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Abstracts: ASAIO Bioengineering/tissue Engineering Abstracts

PREDICTION OF OXYGENATION, HEMOLYSIS AND THROMBOSIS IN BLOOD MEMBRANE OXYGENATORS USING COMPUTATIONAL FLUID DYNAMICS

Zhang, J1; Nolan, T D1; Griffith, B P1; Wu, Z J1

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The fundamental engineering problems to develop a functional and biocompatible blood oxygenating device involve optimizing the flow path to efficiently transfer gas between blood and gas phases, to reduce pressure drop, and to minimize flow-induced blood trauma and thrombosis. All of them are closely related to the local fluid dynamics. It is difficult to experimentally investigate the effects of fiber buddle and device structure on localized blood flow, gas transfer and biocompatibility due to their complex structure of contemporary hollow fiber membrane oxygenators. To obviate these difficulties, we developed computational fluid dynamics (CFD) based mathematical models to predict gas transfer, shear-induced hemolysis and thrombosis in hollow fiber membrane blood oxygenators. The gas transfer model includes transport between blood and gas phases, oxygen binding to hemoglobin and reaction with blood. The hemolysis model is based on an Eulerian approach to consider both the shear stress and exposure time as the primary factors. These models were tested by comparing computationally predicted results with experimentally measured data. They are in excellent agreement. Our on-going activities will be including flow-induced platelet activation and deposition modeling. The advantage of CFD modeling is the ability to optimize the expended design to avoid the time-consuming and costly process of trial and error. By incorporating gas transport, blood damage, and thrombosis models, it will be a very attractive design paradigm to optimize the design of blood contacting devices.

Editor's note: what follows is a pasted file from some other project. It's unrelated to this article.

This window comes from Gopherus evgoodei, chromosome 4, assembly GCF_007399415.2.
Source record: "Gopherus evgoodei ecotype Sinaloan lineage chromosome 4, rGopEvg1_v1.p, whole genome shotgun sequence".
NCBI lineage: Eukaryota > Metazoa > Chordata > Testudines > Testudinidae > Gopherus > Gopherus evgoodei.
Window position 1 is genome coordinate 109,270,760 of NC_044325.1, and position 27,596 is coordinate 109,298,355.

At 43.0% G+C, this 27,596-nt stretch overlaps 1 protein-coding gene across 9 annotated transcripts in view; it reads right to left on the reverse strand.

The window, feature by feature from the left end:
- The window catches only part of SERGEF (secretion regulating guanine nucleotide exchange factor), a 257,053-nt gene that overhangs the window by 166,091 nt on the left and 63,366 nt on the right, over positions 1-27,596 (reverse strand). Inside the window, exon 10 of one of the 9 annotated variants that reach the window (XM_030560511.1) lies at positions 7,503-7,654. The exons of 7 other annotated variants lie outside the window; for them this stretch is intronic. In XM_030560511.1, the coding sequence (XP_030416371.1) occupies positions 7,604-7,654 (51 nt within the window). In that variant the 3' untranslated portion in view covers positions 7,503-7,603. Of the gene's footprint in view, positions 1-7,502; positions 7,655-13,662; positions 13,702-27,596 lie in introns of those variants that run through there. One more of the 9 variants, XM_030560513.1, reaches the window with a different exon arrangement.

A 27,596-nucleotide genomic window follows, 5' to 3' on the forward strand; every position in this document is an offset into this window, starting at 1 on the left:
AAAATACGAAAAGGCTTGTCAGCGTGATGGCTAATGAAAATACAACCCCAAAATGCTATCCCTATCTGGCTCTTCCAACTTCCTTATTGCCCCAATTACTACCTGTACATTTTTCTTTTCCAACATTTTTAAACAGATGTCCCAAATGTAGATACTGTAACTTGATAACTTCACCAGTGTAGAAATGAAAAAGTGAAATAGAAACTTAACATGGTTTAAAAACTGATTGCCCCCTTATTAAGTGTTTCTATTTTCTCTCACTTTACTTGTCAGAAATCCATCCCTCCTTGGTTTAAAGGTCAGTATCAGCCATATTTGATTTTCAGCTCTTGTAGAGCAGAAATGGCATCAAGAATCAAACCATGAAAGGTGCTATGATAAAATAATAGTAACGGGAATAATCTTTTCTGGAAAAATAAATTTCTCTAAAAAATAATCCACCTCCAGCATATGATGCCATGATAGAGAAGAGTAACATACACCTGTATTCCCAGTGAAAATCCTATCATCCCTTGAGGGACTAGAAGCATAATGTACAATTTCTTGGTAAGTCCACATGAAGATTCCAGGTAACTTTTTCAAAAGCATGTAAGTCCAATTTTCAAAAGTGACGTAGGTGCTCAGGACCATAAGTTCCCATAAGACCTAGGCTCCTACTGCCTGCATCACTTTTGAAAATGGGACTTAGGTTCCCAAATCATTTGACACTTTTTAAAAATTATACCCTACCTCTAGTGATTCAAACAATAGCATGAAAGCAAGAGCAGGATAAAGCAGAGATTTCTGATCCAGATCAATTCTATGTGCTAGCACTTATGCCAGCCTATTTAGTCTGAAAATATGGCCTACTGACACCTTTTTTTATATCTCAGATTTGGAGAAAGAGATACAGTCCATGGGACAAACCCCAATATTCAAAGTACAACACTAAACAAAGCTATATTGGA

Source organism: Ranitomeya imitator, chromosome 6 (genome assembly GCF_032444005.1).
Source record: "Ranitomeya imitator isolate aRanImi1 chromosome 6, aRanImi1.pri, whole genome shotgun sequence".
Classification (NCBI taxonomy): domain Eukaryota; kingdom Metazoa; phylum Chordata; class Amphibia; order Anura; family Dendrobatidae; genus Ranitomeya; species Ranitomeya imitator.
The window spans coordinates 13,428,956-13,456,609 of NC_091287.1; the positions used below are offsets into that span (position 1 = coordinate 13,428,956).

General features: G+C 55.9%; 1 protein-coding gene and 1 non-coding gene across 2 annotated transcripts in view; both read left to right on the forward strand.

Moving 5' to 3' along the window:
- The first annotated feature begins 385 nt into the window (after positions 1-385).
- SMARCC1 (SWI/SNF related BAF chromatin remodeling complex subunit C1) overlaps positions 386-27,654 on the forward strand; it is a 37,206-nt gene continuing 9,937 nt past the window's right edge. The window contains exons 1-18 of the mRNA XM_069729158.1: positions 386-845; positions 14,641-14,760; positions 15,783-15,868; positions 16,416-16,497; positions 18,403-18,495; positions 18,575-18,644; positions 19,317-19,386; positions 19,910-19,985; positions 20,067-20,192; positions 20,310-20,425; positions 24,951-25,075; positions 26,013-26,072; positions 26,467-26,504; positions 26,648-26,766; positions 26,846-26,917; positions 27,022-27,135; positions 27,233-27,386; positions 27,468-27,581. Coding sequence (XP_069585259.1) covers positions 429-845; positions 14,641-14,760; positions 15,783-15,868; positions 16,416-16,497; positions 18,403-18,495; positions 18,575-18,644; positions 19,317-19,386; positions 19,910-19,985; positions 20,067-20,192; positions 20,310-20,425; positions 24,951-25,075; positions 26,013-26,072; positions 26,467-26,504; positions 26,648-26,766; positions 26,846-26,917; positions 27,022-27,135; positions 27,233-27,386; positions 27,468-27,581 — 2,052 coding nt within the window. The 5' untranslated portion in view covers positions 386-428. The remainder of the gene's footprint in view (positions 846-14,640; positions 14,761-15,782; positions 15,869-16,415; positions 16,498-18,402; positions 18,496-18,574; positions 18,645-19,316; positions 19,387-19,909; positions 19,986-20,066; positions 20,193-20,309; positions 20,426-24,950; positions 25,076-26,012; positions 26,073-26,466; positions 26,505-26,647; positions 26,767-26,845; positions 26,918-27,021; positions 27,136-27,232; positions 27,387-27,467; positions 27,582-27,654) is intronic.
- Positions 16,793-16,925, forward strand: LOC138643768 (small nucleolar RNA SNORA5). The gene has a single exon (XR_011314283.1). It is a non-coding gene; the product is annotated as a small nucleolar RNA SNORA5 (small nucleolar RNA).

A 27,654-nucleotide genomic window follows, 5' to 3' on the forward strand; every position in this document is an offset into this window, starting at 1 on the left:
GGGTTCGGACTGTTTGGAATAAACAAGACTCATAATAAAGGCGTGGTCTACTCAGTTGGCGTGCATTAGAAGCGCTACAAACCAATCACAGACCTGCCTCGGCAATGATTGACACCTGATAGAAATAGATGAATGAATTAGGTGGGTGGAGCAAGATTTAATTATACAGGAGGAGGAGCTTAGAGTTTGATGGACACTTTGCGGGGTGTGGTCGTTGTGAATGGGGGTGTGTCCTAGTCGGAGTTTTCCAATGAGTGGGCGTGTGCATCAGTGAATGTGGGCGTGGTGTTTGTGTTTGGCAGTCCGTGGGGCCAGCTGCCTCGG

Copyright © 2005 by the American Society for Artificial Internal Organs